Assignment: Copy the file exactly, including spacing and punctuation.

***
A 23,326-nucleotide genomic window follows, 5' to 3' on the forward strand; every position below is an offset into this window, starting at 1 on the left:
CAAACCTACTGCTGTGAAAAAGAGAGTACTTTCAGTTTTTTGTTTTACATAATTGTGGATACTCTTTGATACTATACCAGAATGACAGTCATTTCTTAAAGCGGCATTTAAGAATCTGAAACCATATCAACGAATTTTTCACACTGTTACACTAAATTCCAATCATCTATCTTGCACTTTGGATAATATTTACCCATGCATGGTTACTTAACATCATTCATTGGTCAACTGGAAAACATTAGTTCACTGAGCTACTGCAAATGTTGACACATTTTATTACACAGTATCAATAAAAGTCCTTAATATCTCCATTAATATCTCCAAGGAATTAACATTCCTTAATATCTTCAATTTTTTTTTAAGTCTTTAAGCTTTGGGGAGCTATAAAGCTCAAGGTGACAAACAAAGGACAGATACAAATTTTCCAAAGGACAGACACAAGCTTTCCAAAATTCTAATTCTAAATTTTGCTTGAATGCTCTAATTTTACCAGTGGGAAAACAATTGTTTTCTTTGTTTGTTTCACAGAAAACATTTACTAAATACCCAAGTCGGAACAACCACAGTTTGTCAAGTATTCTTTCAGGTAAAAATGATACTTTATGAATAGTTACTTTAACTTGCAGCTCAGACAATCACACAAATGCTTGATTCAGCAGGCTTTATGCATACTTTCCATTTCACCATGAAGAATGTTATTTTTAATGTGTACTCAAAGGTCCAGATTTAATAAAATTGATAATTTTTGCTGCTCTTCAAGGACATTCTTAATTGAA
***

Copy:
A 23,326-nucleotide genomic window follows, 5' to 3' on the forward strand; every position below is an offset into this window, starting at 1 on the left:
CAAACCTACTGCTGTGAAAAAGAGAGTACTTTCAGTTTTTTGTTTTACATAATTGTGGATACTCTTTGATACTATACCAGAATGACAGTCATTTCTTAAAGCGGCATTTAAGAATCTGAAACCATATCAACGAATTTTTCACACTGTTACACTAAATTCCAATCATCTATCTTGCACTTTGGATAATATTTACCCATGCATGGTTACTTAACATCATTCATTGGTCAACTGGAAAACATTAGTTCACTGAGCTACTGCAAATGTTGACACATTTTATTACACAGTATCAATAAAAGTCCTTAATATCTCCATTAATATCTCCAAGGAATTAACATTCCTTAATATCTTCAATTTTTTTTTAAGTCTTTAAGCTTTGGGGAGCTATAAAGCTCAAGGTGACAAACAAAGGACAGATACAAATTTTCCAAAGGACAGACACAAGCTTTCCAAAATTCTAATTCTAAATTTTGCTTGAATGCTCTAATTTTACCAGTGGGAAAACAATTGTTTTCTTTGTTTGTTTCACAGAAAACATTTACTAAATACCCAAGTCGGAACAACCACAGTTTGTCAAGTATTCTTTCAGGTAAAAATGATACTTTATGAATAGTTACTTTAACTTGCAGCTCAGACAATCACACAAATGCTTGATTCAGCAGGCTTTATGCATACTTTCCATTTCACCATGAAGAATGTTATTTTTAATGTGTACTCAAAGGTCCAGATTTAATAAAATTGATAATTTTTGCTGCTCTTCAAGGACATTCTTAATTGAA